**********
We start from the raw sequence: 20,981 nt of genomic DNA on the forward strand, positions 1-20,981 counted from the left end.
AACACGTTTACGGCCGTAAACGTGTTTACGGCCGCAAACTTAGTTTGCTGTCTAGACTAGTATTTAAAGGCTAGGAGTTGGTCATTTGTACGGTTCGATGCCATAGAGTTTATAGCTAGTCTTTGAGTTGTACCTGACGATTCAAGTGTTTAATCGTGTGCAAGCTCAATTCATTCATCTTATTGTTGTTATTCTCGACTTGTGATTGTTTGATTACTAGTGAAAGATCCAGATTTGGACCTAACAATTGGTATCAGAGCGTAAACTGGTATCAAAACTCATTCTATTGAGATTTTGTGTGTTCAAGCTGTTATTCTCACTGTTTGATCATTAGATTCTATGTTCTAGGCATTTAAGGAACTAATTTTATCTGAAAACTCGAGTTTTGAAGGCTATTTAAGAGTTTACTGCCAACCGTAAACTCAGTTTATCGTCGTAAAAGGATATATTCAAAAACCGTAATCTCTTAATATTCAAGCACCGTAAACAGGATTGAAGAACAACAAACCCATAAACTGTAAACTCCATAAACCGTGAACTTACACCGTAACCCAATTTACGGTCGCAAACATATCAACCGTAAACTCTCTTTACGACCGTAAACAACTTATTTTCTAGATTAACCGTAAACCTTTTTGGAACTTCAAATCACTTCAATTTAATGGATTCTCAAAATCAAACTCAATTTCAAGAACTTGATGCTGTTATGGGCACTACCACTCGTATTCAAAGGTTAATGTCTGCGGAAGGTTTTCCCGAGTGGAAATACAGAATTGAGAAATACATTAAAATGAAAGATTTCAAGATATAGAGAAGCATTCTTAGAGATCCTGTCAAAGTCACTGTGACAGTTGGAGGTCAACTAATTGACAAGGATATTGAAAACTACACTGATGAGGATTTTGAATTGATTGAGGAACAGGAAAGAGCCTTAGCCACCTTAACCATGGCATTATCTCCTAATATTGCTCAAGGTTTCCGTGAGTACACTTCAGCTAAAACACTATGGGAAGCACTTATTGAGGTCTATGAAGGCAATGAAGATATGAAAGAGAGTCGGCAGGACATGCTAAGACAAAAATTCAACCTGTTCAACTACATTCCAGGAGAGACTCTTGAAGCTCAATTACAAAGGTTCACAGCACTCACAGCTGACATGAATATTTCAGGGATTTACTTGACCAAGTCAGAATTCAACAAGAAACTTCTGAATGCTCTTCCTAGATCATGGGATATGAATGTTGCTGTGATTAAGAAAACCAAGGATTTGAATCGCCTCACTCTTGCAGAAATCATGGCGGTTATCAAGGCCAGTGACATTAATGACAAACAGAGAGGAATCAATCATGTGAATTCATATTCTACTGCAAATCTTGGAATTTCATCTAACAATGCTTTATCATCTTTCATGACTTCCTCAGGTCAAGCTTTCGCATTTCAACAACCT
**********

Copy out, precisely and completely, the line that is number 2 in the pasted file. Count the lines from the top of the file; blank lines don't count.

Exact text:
AACACGTTTACGGCCGTAAACGTGTTTACGGCCGCAAACTTAGTTTGCTGTCTAGACTAGTATTTAAAGGCTAGGAGTTGGTCATTTGTACGGTTCGATGCCATAGAGTTTATAGCTAGTCTTTGAGTTGTACCTGACGATTCAAGTGTTTAATCGTGTGCAAGCTCAATTCATTCATCTTATTGTTGTTATTCTCGACTTGTGATTGTTTGATTACTAGTGAAAGATCCAGATTTGGACCTAACAATTGGTATCAGAGCGTAAACTGGTATCAAAACTCATTCTATTGAGATTTTGTGTGTTCAAGCTGTTATTCTCACTGTTTGATCATTAGATTCTATGTTCTAGGCATTTAAGGAACTAATTTTATCTGAAAACTCGAGTTTTGAAGGCTATTTAAGAGTTTACTGCCAACCGTAAACTCAGTTTATCGTCGTAAAAGGATATATTCAAAAACCGTAATCTCTTAATATTCAAGCACCGTAAACAGGATTGAAGAACAACAAACCCATAAACTGTAAACTCCATAAACCGTGAACTTACACCGTAACCCAATTTACGGTCGCAAACATATCAACCGTAAACTCTCTTTACGACCGTAAACAACTTATTTTCTAGATTAACCGTAAACCTTTTTGGAACTTCAAATCACTTCAATTTAATGGATTCTCAAAATCAAACTCAATTTCAAGAACTTGATGCTGTTATGGGCACTACCACTCGTATTCAAAGGTTAATGTCTGCGGAAGGTTTTCCCGAGTGGAAATACAGAATTGAGAAATACATTAAAATGAAAGATTTCAAGATATAGAGAAGCATTCTTAGAGATCCTGTCAAAGTCACTGTGACAGTTGGAGGTCAACTAATTGACAAGGATATTGAAAACTACACTGATGAGGATTTTGAATTGATTGAGGAACAGGAAAGAGCCTTAGCCACCTTAACCATGGCATTATCTCCTAATATTGCTCAAGGTTTCCGTGAGTACACTTCAGCTAAAACACTATGGGAAGCACTTATTGAGGTCTATGAAGGCAATGAAGATATGAAAGAGAGTCGGCAGGACATGCTAAGACAAAAATTCAACCTGTTCAACTACATTCCAGGAGAGACTCTTGAAGCTCAATTACAAAGGTTCACAGCACTCACAGCTGACATGAATATTTCAGGGATTTACTTGACCAAGTCAGAATTCAACAAGAAACTTCTGAATGCTCTTCCTAGATCATGGGATATGAATGTTGCTGTGATTAAGAAAACCAAGGATTTGAATCGCCTCACTCTTGCAGAAATCATGGCGGTTATCAAGGCCAGTGACATTAATGACAAACAGAGAGGAATCAATCATGTGAATTCATATTCTACTGCAAATCTTGGAATTTCATCTAACAATGCTTTATCATCTTTCATGACTTCCTCAGGTCAAGCTTTCGCATTTCAACAACCT